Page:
Klaus Seelbach reports how his father Hermann spent December 24, 1942: Christmas in the desert – Holte-Stukenbrock Castle

A newspaper clipping from the early 1950s shows the photo of Hermann Seelbach, who describes an extraordinary Christmas story. “We had arrived in Syrte and our anti-aircraft unit brought up the rear with artillery and anti-tank defense. It was the day of the big march back from El Alamein and Tommy was on our heels. Nevertheless we had set up a few tents to celebrate Christmas Eve. In the afternoon we drove into the desert to some advanced bases to bring the men Christmas presents, mail and a decorated tree that had come from home on a long journey. But nothing came of the celebration. British base crackers were rolling in with tanks and trucks. Ironically, on Christmas Eve, they wanted to push us from our place. Change of position was the order. Nevertheless, the Christmas tree was still honored. The tree stood on the seat of a motor vehicle, the candles were lit, out of sight of the enemy. One look at the lights, one look at the African starry sky over the desert, and then it was time to march. Into Christmas Eve. Silent. ”

Hermann Seelbach had a battalion under him and was closely linked with Field Marshal Erwin Rommel, the “desert fox”. Hermann Seelbach was in contact with his son, the Lord Mayor of Stuttgart Manfred Rommel, for a long time after the war. Erwin Rommel’s work as commander of the German Africa Corps and the Panzer Army Africa in North Africa, with whose troops he advanced to El Alamein in July 1942, earned him great popularity at home and open respect abroad. After the assassination attempt on July 20, 1944, Adolf Hitler accused him of involvement and forced him to commit suicide.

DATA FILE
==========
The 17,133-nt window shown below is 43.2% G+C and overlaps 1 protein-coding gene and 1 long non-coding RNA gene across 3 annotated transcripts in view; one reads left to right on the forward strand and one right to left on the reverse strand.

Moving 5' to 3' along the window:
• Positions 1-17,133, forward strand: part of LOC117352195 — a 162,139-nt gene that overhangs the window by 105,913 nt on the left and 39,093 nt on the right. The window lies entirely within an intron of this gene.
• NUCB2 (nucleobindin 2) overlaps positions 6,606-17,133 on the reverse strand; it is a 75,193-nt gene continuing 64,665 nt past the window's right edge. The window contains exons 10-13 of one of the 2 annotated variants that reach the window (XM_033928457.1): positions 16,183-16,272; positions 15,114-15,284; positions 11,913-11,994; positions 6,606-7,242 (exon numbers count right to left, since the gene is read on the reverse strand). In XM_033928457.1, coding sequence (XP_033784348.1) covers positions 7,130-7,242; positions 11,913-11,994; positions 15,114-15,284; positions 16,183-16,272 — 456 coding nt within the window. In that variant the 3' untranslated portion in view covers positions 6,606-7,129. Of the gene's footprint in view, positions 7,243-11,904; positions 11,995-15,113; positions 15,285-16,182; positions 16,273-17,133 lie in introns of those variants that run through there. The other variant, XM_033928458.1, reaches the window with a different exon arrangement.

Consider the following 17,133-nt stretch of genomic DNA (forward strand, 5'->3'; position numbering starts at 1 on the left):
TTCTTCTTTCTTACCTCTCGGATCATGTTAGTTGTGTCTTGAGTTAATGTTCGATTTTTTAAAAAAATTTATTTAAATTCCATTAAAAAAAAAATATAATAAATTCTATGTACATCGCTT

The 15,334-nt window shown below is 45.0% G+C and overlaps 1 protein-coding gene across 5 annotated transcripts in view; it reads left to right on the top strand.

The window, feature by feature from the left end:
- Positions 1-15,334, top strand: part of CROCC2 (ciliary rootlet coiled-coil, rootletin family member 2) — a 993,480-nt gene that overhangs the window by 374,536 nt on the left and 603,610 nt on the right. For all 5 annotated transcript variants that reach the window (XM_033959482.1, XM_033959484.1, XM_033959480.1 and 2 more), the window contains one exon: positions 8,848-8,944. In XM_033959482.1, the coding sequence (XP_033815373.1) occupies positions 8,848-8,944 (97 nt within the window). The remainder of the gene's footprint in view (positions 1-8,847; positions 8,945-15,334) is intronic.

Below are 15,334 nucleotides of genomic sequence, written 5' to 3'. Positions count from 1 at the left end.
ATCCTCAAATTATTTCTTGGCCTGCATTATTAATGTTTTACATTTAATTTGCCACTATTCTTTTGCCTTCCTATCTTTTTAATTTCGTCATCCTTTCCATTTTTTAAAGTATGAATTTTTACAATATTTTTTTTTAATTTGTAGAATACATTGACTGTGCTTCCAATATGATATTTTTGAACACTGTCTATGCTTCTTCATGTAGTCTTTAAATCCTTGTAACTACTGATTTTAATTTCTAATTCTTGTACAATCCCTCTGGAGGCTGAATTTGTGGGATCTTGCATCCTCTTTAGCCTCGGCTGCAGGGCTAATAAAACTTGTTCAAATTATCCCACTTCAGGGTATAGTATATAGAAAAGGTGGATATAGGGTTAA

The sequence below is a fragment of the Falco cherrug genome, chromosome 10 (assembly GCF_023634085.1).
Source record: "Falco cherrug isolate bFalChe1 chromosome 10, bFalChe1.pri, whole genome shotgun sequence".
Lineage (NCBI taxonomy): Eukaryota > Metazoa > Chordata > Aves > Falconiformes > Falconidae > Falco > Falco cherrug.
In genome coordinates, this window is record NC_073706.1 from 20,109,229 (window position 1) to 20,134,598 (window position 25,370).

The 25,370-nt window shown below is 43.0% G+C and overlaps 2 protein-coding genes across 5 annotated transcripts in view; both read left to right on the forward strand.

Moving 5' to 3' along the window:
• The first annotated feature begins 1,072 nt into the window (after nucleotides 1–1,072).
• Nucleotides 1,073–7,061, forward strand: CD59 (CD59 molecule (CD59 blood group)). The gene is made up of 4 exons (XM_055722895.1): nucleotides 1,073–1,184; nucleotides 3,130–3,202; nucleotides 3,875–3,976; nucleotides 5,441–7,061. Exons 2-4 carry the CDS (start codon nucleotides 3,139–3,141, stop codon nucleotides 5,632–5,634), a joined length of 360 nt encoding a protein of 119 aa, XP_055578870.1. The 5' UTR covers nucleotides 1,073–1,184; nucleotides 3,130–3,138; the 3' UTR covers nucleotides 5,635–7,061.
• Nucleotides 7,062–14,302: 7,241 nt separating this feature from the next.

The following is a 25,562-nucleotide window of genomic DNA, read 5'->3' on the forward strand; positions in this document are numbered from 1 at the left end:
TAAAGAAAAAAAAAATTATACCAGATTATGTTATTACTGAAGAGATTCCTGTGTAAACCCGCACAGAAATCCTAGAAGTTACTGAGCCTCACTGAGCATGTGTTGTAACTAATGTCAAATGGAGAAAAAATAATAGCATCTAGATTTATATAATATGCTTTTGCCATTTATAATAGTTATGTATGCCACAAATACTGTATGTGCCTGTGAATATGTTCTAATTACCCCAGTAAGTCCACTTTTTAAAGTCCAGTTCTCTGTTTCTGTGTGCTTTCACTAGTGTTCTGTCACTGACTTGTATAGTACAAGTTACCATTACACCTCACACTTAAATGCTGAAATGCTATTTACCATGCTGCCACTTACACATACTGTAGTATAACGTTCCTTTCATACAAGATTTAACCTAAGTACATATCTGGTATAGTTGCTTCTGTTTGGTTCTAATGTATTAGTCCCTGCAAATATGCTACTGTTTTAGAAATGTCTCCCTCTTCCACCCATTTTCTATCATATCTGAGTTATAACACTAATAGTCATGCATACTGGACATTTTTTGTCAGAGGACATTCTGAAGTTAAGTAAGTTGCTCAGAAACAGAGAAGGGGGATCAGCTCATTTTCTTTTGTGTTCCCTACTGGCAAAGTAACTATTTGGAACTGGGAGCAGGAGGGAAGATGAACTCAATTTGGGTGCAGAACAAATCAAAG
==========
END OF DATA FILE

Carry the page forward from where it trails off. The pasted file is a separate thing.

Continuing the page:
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Rommel had an ambivalent relationship to National Socialism and the resistance. While his change to Hitler’s opponent is accepted in research, his involvement in the July 20, 1944 assassination attempt remains controversial. Recent research indicates that Rommel not only knew about the coup d’état of July 20, but also supported it and moved to the camp of the conspirators. In order to honor this, the Augustdorfer Kaserne insists on their name. It is called Generalfeldmarschall-Rommel-Kaserne. Efforts to change the name have been rejected.

Hermann Seelbach brought 300 photos from the Africa campaign. “Illustrierte Kristall published a documentary with these pictures in the late 1950s,” reports Klaus Seelbach. His father sent the prints on request. Especially members of the association of former members of the German Africa Corps and their relatives are interested in it.

In contrast to other scenes of the Second World War, the African campaign was considered a “fair war”. Klaus Seelbach says British commander Bernard Montgomery and Erwin Rommel valued each other as strategists. “The war opponents could make agreements that were kept – for example an agreement on the ceasefire at certain times.”

Hermann Seelbach was taken prisoner by the Americans, from which he returned in 1946. Three of his brothers also served in World War II, some on the Eastern Front. They all returned home unharmed.

Klaus Seelbach was branch manager of a bank and for 15 years president of a tennis club in Siegerland. In retirement he joined FC Stukenbrock, where he played tennis with Karl Marxcord and Dieter Robrecht. He is also the sports director of the bocce department, which pettles in winter. Not this winter, though. The corona pandemic prevents that. “Compared to what our parents experienced, you can’t complain,” he says.

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